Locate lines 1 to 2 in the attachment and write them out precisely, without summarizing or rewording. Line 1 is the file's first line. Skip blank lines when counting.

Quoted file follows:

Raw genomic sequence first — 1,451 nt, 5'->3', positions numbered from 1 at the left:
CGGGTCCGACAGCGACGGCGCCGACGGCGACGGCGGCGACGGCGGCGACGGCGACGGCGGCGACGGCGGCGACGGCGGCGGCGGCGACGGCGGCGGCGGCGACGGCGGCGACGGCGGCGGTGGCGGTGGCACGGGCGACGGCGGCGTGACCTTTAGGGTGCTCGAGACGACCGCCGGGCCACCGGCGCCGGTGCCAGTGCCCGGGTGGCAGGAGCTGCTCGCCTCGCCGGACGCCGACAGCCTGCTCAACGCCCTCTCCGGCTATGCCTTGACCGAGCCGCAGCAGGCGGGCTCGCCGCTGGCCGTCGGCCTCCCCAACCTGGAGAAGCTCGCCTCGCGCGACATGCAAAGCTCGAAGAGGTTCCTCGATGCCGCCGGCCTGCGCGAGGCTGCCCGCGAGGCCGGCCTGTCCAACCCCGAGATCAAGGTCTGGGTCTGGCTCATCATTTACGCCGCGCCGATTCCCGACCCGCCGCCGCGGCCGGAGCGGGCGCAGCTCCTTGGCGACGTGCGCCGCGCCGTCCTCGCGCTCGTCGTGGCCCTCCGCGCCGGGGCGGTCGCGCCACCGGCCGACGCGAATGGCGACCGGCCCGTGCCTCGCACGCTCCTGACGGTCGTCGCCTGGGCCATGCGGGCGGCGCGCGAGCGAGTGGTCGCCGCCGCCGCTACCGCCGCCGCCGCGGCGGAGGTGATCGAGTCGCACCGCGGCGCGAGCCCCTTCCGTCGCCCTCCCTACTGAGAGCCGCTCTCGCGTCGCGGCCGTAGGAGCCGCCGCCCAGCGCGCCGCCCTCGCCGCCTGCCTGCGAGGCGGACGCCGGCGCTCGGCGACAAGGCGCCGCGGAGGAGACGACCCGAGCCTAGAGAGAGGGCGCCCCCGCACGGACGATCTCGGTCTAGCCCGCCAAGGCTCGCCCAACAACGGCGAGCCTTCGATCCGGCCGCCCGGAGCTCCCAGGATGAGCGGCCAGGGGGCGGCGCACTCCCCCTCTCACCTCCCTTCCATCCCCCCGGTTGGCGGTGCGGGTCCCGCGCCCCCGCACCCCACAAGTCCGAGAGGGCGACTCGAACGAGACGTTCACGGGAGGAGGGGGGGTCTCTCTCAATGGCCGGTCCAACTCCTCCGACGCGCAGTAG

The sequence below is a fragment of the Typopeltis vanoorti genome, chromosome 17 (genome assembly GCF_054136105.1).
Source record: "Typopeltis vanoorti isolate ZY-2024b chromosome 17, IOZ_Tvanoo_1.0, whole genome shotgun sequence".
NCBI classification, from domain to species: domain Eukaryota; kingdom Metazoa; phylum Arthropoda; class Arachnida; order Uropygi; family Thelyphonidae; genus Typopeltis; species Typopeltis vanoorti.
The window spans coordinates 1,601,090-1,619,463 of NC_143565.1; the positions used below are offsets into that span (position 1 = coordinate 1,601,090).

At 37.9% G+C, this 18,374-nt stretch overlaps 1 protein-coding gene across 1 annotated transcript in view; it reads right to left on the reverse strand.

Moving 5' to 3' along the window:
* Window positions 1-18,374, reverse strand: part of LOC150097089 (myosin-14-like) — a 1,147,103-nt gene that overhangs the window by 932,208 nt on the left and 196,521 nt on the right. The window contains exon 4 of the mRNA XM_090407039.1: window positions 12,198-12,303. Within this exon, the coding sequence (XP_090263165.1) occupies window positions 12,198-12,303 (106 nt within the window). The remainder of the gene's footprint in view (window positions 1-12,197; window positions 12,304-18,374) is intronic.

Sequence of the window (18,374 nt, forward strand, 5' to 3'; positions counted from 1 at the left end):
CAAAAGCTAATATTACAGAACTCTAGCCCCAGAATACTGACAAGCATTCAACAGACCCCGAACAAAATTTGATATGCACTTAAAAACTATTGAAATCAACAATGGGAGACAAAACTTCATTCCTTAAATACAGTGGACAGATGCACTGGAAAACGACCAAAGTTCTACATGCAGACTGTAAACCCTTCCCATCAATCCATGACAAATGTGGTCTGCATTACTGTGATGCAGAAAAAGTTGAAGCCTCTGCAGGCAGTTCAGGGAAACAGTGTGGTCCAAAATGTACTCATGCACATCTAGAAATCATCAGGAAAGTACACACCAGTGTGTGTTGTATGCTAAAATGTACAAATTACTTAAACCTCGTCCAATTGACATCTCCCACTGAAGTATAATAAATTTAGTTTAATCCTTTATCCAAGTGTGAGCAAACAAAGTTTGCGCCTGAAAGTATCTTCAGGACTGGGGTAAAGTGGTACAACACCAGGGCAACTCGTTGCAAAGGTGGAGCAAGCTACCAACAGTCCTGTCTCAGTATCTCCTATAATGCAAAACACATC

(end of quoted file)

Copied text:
Raw genomic sequence first — 1,451 nt, 5'->3', positions numbered from 1 at the left:
CGGGTCCGACAGCGACGGCGCCGACGGCGACGGCGGCGACGGCGGCGACGGCGACGGCGGCGACGGCGGCGACGGCGGCGGCGGCGACGGCGGCGGCGGCGACGGCGGCGACGGCGGCGGTGGCGGTGGCACGGGCGACGGCGGCGTGACCTTTAGGGTGCTCGAGACGACCGCCGGGCCACCGGCGCCGGTGCCAGTGCCCGGGTGGCAGGAGCTGCTCGCCTCGCCGGACGCCGACAGCCTGCTCAACGCCCTCTCCGGCTATGCCTTGACCGAGCCGCAGCAGGCGGGCTCGCCGCTGGCCGTCGGCCTCCCCAACCTGGAGAAGCTCGCCTCGCGCGACATGCAAAGCTCGAAGAGGTTCCTCGATGCCGCCGGCCTGCGCGAGGCTGCCCGCGAGGCCGGCCTGTCCAACCCCGAGATCAAGGTCTGGGTCTGGCTCATCATTTACGCCGCGCCGATTCCCGACCCGCCGCCGCGGCCGGAGCGGGCGCAGCTCCTTGGCGACGTGCGCCGCGCCGTCCTCGCGCTCGTCGTGGCCCTCCGCGCCGGGGCGGTCGCGCCACCGGCCGACGCGAATGGCGACCGGCCCGTGCCTCGCACGCTCCTGACGGTCGTCGCCTGGGCCATGCGGGCGGCGCGCGAGCGAGTGGTCGCCGCCGCCGCTACCGCCGCCGCCGCGGCGGAGGTGATCGAGTCGCACCGCGGCGCGAGCCCCTTCCGTCGCCCTCCCTACTGAGAGCCGCTCTCGCGTCGCGGCCGTAGGAGCCGCCGCCCAGCGCGCCGCCCTCGCCGCCTGCCTGCGAGGCGGACGCCGGCGCTCGGCGACAAGGCGCCGCGGAGGAGACGACCCGAGCCTAGAGAGAGGGCGCCCCCGCACGGACGATCTCGGTCTAGCCCGCCAAGGCTCGCCCAACAACGGCGAGCCTTCGATCCGGCCGCCCGGAGCTCCCAGGATGAGCGGCCAGGGGGCGGCGCACTCCCCCTCTCACCTCCCTTCCATCCCCCCGGTTGGCGGTGCGGGTCCCGCGCCCCCGCACCCCACAAGTCCGAGAGGGCGACTCGAACGAGACGTTCACGGGAGGAGGGGGGGTCTCTCTCAATGGCCGGTCCAACTCCTCCGACGCGCAGTAG